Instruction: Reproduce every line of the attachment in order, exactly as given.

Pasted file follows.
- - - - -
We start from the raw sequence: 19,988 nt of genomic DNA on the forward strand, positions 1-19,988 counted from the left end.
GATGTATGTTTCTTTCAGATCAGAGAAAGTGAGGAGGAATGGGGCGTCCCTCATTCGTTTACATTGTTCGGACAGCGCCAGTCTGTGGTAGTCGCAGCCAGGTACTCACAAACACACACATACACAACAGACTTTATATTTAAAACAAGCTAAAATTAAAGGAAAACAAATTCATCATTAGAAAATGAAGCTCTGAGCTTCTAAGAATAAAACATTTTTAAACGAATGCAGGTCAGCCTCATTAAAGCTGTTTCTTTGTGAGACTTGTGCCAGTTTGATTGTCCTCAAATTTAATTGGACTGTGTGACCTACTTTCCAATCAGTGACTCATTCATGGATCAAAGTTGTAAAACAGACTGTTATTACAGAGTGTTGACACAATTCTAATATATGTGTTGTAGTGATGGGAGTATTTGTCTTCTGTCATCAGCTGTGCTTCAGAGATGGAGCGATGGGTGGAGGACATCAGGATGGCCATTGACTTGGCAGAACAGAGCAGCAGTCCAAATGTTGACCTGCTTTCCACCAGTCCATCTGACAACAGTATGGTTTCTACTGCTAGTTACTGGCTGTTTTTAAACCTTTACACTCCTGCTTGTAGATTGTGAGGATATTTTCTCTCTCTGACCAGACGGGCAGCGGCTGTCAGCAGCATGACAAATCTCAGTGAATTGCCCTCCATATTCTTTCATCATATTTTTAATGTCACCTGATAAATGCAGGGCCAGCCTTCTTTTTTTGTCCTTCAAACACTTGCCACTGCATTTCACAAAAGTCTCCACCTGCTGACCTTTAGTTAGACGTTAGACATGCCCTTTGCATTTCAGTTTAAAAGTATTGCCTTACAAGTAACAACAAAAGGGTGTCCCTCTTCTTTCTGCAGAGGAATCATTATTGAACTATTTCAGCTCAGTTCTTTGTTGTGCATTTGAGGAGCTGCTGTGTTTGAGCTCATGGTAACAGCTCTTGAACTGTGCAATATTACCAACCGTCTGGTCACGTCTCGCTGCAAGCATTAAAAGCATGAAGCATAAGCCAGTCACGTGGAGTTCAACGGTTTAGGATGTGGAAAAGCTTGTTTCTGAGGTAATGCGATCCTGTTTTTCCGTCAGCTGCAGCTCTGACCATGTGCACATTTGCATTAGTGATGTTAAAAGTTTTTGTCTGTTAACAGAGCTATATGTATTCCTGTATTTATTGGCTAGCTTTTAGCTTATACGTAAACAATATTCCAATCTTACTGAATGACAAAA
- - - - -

We start from the raw sequence: 19,988 nt of genomic DNA on the forward strand, positions 1-19,988 counted from the left end.
GATGTATGTTTCTTTCAGATCAGAGAAAGTGAGGAGGAATGGGGCGTCCCTCATTCGTTTACATTGTTCGGACAGCGCCAGTCTGTGGTAGTCGCAGCCAGGTACTCACAAACACACACATACACAACAGACTTTATATTTAAAACAAGCTAAAATTAAAGGAAAACAAATTCATCATTAGAAAATGAAGCTCTGAGCTTCTAAGAATAAAACATTTTTAAACGAATGCAGGTCAGCCTCATTAAAGCTGTTTCTTTGTGAGACTTGTGCCAGTTTGATTGTCCTCAAATTTAATTGGACTGTGTGACCTACTTTCCAATCAGTGACTCATTCATGGATCAAAGTTGTAAAACAGACTGTTATTACAGAGTGTTGACACAATTCTAATATATGTGTTGTAGTGATGGGAGTATTTGTCTTCTGTCATCAGCTGTGCTTCAGAGATGGAGCGATGGGTGGAGGACATCAGGATGGCCATTGACTTGGCAGAACAGAGCAGCAGTCCAAATGTTGACCTGCTTTCCACCAGTCCATCTGACAACAGTATGGTTTCTACTGCTAGTTACTGGCTGTTTTTAAACCTTTACACTCCTGCTTGTAGATTGTGAGGATATTTTCTCTCTCTGACCAGACGGGCAGCGGCTGTCAGCAGCATGACAAATCTCAGTGAATTGCCCTCCATATTCTTTCATCATATTTTTAATGTCACCTGATAAATGCAGGGCCAGCCTTCTTTTTTTGTCCTTCAAACACTTGCCACTGCATTTCACAAAAGTCTCCACCTGCTGACCTTTAGTTAGACGTTAGACATGCCCTTTGCATTTCAGTTTAAAAGTATTGCCTTACAAGTAACAACAAAAGGGTGTCCCTCTTCTTTCTGCAGAGGAATCATTATTGAACTATTTCAGCTCAGTTCTTTGTTGTGCATTTGAGGAGCTGCTGTGTTTGAGCTCATGGTAACAGCTCTTGAACTGTGCAATATTACCAACCGTCTGGTCACGTCTCGCTGCAAGCATTAAAAGCATGAAGCATAAGCCAGTCACGTGGAGTTCAACGGTTTAGGATGTGGAAAAGCTTGTTTCTGAGGTAATGCGATCCTGTTTTTCCGTCAGCTGCAGCTCTGACCATGTGCACATTTGCATTAGTGATGTTAAAAGTTTTTGTCTGTTAACAGAGCTATATGTATTCCTGTATTTATTGGCTAGCTTTTAGCTTATACGTAAACAATATTCCAATCTTACTGAATGACAAAA